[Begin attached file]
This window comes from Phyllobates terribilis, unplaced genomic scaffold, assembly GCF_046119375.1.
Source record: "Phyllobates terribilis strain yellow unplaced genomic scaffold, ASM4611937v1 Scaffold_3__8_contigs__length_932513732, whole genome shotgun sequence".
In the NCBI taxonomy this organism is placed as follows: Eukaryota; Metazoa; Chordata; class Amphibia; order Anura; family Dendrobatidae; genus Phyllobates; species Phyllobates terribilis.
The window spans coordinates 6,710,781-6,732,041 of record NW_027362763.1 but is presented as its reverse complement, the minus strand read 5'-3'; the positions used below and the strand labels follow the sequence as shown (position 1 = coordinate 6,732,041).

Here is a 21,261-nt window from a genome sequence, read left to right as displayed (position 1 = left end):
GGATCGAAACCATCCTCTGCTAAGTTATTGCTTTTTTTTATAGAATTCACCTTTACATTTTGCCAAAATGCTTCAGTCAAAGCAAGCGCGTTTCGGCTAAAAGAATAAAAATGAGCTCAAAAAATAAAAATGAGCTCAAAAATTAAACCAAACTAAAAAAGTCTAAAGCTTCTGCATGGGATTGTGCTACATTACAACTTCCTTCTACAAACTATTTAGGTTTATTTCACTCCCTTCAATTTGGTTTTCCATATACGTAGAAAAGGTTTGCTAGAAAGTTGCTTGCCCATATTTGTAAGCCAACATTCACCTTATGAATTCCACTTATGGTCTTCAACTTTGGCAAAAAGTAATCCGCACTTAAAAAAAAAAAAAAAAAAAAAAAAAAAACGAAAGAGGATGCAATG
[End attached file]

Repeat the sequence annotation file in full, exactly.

This window comes from Phyllobates terribilis, unplaced genomic scaffold, assembly GCF_046119375.1.
Source record: "Phyllobates terribilis strain yellow unplaced genomic scaffold, ASM4611937v1 Scaffold_3__8_contigs__length_932513732, whole genome shotgun sequence".
In the NCBI taxonomy this organism is placed as follows: Eukaryota; Metazoa; Chordata; class Amphibia; order Anura; family Dendrobatidae; genus Phyllobates; species Phyllobates terribilis.
The window spans coordinates 6,710,781-6,732,041 of record NW_027362763.1 but is presented as its reverse complement, the minus strand read 5'-3'; the positions used below and the strand labels follow the sequence as shown (position 1 = coordinate 6,732,041).

Here is a 21,261-nt window from a genome sequence, read left to right as displayed (position 1 = left end):
GGATCGAAACCATCCTCTGCTAAGTTATTGCTTTTTTTTATAGAATTCACCTTTACATTTTGCCAAAATGCTTCAGTCAAAGCAAGCGCGTTTCGGCTAAAAGAATAAAAATGAGCTCAAAAAATAAAAATGAGCTCAAAAATTAAACCAAACTAAAAAAGTCTAAAGCTTCTGCATGGGATTGTGCTACATTACAACTTCCTTCTACAAACTATTTAGGTTTATTTCACTCCCTTCAATTTGGTTTTCCATATACGTAGAAAAGGTTTGCTAGAAAGTTGCTTGCCCATATTTGTAAGCCAACATTCACCTTATGAATTCCACTTATGGTCTTCAACTTTGGCAAAAAGTAATCCGCACTTAAAAAAAAAAAAAAAAAAAAAAAAAAAACGAAAGAGGATGCAATG